As humans, we tend to let ourselves fall into familiar routines – especially while working.
“Any sequence of mental action which has been frequently repeated tends to perpetuate itself,” wrote influential philosopher William James on habit.
Mona Patel, founder and CEO of the New York City firm Motivate Design, has seen the many shades of the autopilot work mentality, from severe creative block to those who haven’t even realized they have a problem. Either way, it’s always worth asking whether there’s a better way, she says.
Patel, author of “Reframe: Shift the Way You Work, Innovate and Think,” offers steps that have helped awaken her many Fortune 500 clients.
• Step 1: If you’re stuck or not sure, ask “What if?” Are you treading water? What are your work goals that you haven’t yet achieved? Can you imagine a new way of achieving those goals? If you answer “I can’t,” then it’s time to reframe how you think. “I can’t” predetermines unaccomplished goals, but asking the question “What if?” is the first step to opening the door of possibility.
• Step 2: Start making the “What ifs?” real with your work team. Schedule a meeting and start with a silent warm-up ideation period of three minutes, and then write down as many “What if” ideas as possible. Let people come up with ideas at the same time and write them down, so more vocal people don’t have an advantage. Share the ideas with your team. Lather, rinse and repeat the process for more ideas.
• Step 3: Follow good response practices when ideas are shared. There are helpful guidelines when responding to a group. Saying “plus one” means you have a similar suggestion to one being shared. It streamlines the process and strengthens bonds between those with similar ideas. “Plus love” is a good way to express that you wish you came up with the idea. Hearing “plus love” on a crazy idea encourages you to come up with more crazy ideas and enables the group creatively. “I’m good” is a nicer and more positive way of saying “I don’t have any more ideas.”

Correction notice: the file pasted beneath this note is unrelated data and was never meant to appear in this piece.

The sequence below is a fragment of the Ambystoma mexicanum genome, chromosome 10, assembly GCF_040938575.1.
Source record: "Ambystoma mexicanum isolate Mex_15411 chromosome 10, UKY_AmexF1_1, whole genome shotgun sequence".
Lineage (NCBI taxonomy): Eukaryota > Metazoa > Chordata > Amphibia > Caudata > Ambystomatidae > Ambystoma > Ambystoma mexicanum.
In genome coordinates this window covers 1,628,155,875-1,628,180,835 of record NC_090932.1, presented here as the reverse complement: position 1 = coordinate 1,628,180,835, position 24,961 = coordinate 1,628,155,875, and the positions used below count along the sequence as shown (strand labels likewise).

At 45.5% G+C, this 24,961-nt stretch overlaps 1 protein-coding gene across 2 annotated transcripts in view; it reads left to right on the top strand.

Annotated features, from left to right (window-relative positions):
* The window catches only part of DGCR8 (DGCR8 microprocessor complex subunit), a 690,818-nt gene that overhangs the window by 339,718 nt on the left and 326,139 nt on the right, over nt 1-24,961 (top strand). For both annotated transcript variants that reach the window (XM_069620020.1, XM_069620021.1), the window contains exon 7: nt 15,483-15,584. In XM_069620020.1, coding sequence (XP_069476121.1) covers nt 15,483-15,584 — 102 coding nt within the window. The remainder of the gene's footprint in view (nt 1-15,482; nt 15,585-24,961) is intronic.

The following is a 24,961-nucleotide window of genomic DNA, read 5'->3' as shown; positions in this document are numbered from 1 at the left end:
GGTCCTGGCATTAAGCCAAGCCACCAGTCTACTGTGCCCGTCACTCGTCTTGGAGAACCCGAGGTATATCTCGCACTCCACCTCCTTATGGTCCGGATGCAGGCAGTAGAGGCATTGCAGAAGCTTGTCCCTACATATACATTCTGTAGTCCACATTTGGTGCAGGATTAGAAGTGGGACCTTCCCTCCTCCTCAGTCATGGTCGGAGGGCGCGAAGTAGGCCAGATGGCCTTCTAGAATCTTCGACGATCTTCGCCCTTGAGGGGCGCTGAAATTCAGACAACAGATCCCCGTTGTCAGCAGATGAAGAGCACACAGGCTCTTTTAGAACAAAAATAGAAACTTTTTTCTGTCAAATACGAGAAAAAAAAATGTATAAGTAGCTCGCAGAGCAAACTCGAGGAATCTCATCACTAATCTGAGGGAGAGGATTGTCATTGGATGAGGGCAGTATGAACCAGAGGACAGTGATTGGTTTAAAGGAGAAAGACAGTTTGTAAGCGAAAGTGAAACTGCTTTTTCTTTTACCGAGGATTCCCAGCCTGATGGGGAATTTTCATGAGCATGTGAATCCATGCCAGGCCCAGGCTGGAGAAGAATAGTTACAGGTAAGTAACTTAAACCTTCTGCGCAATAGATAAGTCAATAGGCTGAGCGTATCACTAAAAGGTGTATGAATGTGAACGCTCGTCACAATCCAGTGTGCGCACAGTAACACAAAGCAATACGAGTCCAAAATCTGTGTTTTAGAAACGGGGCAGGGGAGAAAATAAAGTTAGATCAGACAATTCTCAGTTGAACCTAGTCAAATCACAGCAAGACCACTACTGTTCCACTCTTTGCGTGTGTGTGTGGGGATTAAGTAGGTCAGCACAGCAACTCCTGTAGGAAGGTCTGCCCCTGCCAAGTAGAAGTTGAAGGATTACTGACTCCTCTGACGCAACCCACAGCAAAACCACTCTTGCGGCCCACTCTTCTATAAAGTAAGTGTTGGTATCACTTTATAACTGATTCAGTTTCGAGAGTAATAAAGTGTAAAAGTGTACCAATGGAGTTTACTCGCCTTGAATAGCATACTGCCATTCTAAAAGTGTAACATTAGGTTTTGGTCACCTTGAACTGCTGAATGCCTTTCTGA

• Step 4: Filter your ideas. How much do you love an idea? Does it solve a real need? Will the idea save money and is it feasible? You may have 50 ideas, which you’ll want to whittle down to a single digit. Refine the evaluation by asking how easy or difficult an idea would be to execute. Then consider the “wow” – meaning how much this would impact one’s life, or how much a client would like it.
“It’s one thing to offer a client fresh ideas, but it’s much better to teach them how to discover new ideas for themselves,” Patel say.